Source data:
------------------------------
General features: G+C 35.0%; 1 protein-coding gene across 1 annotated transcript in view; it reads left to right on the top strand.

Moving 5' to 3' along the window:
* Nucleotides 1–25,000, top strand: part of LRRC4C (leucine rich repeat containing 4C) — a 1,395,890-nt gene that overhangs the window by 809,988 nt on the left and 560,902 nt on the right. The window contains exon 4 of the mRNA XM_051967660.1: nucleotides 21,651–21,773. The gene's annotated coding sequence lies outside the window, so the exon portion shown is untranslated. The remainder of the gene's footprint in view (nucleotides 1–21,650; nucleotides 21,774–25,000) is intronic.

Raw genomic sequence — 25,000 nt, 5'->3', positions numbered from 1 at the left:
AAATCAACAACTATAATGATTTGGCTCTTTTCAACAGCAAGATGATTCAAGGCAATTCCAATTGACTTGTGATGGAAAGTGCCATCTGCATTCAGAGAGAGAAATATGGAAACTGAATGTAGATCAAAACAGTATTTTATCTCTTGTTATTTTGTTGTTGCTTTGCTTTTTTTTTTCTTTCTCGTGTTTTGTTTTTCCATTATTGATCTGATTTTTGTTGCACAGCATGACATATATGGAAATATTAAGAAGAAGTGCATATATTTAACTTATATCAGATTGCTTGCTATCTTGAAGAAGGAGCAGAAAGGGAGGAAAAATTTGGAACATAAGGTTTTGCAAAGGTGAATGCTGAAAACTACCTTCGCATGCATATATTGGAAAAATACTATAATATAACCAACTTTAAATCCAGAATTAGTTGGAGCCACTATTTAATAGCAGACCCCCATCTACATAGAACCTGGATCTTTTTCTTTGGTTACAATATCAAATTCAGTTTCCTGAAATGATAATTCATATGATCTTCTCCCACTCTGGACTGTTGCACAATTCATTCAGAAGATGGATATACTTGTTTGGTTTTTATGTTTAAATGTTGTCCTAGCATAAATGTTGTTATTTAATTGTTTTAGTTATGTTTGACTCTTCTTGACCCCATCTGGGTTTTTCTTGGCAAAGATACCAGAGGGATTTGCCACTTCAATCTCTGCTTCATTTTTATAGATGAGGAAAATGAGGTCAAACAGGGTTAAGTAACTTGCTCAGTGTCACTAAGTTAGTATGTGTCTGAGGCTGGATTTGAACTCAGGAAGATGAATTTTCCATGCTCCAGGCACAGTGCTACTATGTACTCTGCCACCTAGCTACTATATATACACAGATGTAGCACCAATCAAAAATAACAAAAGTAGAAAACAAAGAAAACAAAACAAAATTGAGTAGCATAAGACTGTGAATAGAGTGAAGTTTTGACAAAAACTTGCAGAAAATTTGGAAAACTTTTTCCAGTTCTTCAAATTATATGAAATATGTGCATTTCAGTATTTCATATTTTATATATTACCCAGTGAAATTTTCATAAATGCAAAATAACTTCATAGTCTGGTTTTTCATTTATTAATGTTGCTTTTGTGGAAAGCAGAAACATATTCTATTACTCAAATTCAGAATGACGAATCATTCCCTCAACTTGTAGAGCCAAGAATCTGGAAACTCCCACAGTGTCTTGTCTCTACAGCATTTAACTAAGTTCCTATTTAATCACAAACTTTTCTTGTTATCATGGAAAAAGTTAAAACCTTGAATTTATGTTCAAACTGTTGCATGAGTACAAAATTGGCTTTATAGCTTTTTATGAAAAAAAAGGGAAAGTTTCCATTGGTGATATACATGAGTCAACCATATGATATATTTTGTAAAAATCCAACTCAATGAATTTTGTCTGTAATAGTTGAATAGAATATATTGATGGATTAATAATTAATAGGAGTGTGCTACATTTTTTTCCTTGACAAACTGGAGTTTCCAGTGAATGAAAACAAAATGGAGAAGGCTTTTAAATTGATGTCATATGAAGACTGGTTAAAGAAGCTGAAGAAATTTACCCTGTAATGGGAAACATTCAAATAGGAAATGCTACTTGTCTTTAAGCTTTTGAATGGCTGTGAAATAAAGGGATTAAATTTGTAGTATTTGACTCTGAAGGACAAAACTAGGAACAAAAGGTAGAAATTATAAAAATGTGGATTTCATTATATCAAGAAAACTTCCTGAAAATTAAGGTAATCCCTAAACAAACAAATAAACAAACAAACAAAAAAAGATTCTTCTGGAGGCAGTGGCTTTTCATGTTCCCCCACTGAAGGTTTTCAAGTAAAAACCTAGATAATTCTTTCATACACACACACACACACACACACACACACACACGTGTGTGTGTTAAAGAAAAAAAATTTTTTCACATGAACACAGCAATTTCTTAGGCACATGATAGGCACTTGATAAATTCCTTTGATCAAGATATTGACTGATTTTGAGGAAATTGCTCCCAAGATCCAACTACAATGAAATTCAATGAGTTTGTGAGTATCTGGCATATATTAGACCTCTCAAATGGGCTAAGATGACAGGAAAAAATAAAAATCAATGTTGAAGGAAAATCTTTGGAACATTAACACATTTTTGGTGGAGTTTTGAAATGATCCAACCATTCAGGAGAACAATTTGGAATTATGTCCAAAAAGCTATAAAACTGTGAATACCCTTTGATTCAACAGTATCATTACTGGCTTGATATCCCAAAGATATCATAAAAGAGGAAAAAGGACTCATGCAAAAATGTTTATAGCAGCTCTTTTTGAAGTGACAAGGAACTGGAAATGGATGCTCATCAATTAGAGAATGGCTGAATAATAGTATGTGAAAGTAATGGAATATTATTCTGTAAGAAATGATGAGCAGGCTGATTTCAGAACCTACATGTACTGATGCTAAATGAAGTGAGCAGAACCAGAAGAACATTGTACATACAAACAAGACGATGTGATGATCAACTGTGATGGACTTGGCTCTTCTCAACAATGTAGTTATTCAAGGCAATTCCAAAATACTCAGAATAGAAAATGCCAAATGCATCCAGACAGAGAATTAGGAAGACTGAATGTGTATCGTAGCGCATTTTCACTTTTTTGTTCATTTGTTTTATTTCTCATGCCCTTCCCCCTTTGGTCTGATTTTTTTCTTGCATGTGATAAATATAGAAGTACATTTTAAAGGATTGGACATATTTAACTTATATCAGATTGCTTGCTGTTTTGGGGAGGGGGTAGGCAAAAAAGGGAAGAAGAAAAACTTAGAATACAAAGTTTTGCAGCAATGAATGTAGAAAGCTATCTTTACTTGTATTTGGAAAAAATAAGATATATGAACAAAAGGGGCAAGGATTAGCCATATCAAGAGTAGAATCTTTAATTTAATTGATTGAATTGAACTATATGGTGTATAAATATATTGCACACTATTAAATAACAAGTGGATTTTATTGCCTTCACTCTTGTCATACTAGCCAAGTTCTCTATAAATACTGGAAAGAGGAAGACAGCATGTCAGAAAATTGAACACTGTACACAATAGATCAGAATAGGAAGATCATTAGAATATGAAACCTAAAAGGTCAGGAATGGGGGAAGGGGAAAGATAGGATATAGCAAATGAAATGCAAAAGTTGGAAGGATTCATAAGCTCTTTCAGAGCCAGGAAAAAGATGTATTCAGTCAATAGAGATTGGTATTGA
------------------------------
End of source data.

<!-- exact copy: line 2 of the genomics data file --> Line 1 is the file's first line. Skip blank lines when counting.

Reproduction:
Moving 5' to 3' along the window: